Now then, why is the chip market exactly humming? What has actually happened? Well, nothing specific! It is merely an overall step-by-step general improvement in everything, helped along by the normal seasonal improvement in business in the second half of the year!
So many forecasters and firms have their own forecasts. What happens now if some of these forecasts are cut or revised? Will that affect the market overall market? The answer is simple — a forecast is simply just that — a forecast — not fact!
Penn says, “The market will judge whether the other forecasters’ analyses of the market were right, as it wll indeed judge whether we are right too!”
Earlier, I had written about Future Horizons forecasting 12 percent growth in 2008 for the global semiconductor industry. Keep an eye on that one!
Further, have the ASPs stabilized, as those are indeed a dodgy lot? Penn feels, “We believe yes, although, there will still be the normal month-on-month variations and wobbles.”
Now, where does all of this leave the DRAM and NAND markets? According to the forecast, prices have already stopped falling as fast as they were this time last year.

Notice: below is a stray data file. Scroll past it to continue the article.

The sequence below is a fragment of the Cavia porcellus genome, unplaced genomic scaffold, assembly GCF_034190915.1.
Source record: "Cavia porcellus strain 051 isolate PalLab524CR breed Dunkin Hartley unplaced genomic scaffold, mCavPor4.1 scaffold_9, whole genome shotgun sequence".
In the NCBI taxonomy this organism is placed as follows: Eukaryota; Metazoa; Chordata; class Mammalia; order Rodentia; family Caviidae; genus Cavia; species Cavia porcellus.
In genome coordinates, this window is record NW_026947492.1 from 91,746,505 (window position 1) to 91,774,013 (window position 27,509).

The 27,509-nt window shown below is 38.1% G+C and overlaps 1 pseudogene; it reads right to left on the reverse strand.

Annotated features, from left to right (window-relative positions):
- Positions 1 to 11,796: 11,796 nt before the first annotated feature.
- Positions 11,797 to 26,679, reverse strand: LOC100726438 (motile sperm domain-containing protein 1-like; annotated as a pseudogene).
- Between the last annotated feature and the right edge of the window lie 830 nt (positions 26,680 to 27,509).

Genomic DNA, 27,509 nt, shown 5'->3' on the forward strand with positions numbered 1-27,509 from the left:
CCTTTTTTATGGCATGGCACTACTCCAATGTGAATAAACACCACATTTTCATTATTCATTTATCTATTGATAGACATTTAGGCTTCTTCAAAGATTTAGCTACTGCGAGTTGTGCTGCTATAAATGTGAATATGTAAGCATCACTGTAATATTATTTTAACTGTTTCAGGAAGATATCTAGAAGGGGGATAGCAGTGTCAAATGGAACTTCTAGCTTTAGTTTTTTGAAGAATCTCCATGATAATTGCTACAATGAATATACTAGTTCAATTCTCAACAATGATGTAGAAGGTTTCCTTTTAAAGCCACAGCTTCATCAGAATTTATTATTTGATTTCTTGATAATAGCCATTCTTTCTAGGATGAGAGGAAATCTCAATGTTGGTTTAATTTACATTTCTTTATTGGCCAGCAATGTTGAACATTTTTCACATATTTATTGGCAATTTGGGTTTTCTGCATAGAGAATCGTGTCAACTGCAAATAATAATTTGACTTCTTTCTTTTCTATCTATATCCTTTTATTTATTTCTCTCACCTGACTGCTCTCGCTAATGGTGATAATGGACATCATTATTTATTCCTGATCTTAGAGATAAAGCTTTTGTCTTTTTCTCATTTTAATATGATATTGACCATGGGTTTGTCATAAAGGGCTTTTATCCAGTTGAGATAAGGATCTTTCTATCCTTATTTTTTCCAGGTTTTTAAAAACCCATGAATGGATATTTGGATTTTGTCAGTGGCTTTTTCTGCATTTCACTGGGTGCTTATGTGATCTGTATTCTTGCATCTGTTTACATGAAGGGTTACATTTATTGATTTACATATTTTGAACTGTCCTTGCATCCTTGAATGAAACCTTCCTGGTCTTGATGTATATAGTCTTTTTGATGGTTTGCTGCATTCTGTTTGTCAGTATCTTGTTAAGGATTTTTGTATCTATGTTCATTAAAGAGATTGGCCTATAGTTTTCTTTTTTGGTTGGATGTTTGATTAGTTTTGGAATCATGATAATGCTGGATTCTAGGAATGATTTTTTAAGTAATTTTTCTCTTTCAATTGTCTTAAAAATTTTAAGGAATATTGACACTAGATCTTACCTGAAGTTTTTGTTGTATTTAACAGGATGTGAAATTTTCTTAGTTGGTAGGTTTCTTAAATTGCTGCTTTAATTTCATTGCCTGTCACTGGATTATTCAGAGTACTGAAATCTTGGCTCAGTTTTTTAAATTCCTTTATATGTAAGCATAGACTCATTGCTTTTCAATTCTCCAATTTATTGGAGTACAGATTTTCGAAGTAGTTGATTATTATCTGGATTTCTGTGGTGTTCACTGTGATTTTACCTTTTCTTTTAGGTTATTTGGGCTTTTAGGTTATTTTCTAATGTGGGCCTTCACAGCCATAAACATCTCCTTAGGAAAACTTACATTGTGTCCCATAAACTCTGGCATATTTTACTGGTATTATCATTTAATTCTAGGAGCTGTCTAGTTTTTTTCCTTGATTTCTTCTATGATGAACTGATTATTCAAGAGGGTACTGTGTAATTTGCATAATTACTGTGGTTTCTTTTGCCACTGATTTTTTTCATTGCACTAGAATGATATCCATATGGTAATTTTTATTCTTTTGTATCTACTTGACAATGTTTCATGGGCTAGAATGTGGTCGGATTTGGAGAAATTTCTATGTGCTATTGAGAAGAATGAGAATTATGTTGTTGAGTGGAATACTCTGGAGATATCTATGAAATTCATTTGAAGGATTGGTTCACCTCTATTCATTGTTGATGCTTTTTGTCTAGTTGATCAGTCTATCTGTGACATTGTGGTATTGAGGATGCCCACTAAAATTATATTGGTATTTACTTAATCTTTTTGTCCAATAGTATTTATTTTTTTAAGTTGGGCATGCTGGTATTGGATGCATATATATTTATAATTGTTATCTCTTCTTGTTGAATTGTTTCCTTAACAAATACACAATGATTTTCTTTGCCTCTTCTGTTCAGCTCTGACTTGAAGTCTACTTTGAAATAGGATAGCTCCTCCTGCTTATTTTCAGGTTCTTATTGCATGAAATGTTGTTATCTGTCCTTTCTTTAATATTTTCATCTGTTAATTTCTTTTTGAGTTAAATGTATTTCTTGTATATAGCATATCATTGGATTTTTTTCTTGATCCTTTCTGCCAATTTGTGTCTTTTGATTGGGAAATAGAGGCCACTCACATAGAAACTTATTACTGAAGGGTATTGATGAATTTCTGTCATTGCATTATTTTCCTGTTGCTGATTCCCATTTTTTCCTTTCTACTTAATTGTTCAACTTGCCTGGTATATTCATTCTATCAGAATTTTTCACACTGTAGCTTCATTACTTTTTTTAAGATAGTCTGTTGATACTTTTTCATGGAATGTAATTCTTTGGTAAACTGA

However, they do fall and will fall; this is what they do! The question is: by how much? In other words, is the current fall above or below the long-term trend line? This will be analyzed in the long run as well.
Finally, what’s happening with the semicon equipment capex? Again, it is continuing to fall! “Right now we are in the middle of an underinvestment period, which means a capacity shortfall in 12 month’s time,” notes Penn.
No ‘fab’ times for fab spends
Is the fab spend going to see any change then? Well, unfortunately, no luck there! At least, not yet. Penn adds that fab spend is lower than expected at the beginning of the year.
He says: “The call then was for a 10 percent reduction, and this is now getting to be closer to 20 percent. In fact, Mike Splinter of Applied Materials is quoted as saying that he thinks that fab spend will end up 30 percent down.”
It is good to see that the global semiconductor industry is starting to hum a little bit more than what it was doing last month. Sincerely hope that the rest of the year pans out well!